If I disliked the way the camera moved or the way combos were executed back in the day, I clearly remember all of that and expect it in the future. Hell, sometimes games I disliked back in the day are actually better with age, so what gives with “Jet Set Radio?”

I’m also getting really tired of reviewers claiming that titles are antiquated or feel old and that is their reason for being bad. Well, why do new games like “Castle Crashers” and “Scott Pilgrim” come out and get high marks for being old-school and retro? The contradiction doesn’t make sense to me. You can’t praise one thing for the same reason you hate another!

For that matter, old games don’t suddenly become bad over the years. I understand that the philosophy behind developing anything should be to improve on the predecessors, but I still enjoy “Super Mario World” and “Street Fighter II,” despite the fact that their sequels may have improved in certain regards.

Not that film or music can even really compare to video games, but you don’t see Roger Ebert going back and claiming “Hotel Rwanda” actually sucks. When he states that his opinion of a movie is positive, he always sticks to it. Just because things have changed in cinema or methods or production doesn’t mean that Rwanda is no longer worth it.

Sorry, I can’t control this properly anymore!

If I go and ask my friend if she still likes the older Dave Matthews albums, she’s not going to say no! I don’t dislike old Tool albums or Daft Punk, either, despite their styles changing and evolving over the years. When something is good, it is good!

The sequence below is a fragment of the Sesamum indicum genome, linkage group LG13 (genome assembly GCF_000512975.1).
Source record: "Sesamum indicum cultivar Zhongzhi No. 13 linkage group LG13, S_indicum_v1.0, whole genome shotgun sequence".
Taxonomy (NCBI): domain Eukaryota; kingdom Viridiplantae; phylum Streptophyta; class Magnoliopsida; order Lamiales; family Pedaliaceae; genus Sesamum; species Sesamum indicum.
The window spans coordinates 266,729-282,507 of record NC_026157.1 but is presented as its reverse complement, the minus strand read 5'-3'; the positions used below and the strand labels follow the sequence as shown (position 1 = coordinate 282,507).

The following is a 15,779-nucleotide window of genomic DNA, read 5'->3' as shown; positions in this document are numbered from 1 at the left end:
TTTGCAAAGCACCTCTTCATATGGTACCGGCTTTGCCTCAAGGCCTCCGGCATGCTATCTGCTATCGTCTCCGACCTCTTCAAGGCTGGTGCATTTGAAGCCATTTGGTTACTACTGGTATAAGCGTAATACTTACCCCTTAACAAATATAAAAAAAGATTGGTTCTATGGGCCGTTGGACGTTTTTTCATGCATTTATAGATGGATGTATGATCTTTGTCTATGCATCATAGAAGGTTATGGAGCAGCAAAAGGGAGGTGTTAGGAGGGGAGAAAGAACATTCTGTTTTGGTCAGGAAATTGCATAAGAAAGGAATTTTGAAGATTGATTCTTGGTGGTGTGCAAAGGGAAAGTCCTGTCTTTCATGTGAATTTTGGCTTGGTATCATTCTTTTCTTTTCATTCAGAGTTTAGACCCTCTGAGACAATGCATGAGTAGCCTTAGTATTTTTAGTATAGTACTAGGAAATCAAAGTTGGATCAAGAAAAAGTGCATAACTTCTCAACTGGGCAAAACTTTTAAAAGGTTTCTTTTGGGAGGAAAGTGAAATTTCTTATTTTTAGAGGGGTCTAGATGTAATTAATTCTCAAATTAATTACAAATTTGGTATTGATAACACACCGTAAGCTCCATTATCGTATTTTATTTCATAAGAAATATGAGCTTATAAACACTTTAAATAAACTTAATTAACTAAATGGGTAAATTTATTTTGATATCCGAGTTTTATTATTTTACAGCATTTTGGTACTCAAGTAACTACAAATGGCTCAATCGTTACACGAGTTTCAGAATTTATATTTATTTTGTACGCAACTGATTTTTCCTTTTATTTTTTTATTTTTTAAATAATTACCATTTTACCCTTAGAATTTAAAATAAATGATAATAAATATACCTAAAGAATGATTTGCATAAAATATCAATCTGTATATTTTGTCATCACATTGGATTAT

My only real understanding of this situation comes with my old passion for Slipknot. I used to love their direct and dirty style of metal, but as I grew older and broadened my range of music, I drifted away from them. I no longer listen to them and I don’t really have the desire to.

I still recognize their greatness, though. Nothing is wrong with the band and their music will always be a shining example of power/hard metal done right. Hell, their live album is fucking insanely good!
In fact, I went and re-beat “Super Mario Land” last night just for fun. That game is still good. I have lots of nostalgia for it (it was my second Gameboy game ever), but the title is a quick, quirky, fun little game and is well worth playing through. Hell, it’s even better now because of how similar newer Mario games are becoming.

Maybe I just hold video games closer to my heart? I really can’t make up an excuse or claim my passion is stronger, though. That’s very selfish. I’m just finding it hard to understand how “Jet Set Radio” is now considered a waste of time when it was once proclaimed to be a revelation.

I suppose my friend Corey sums it up the best, though.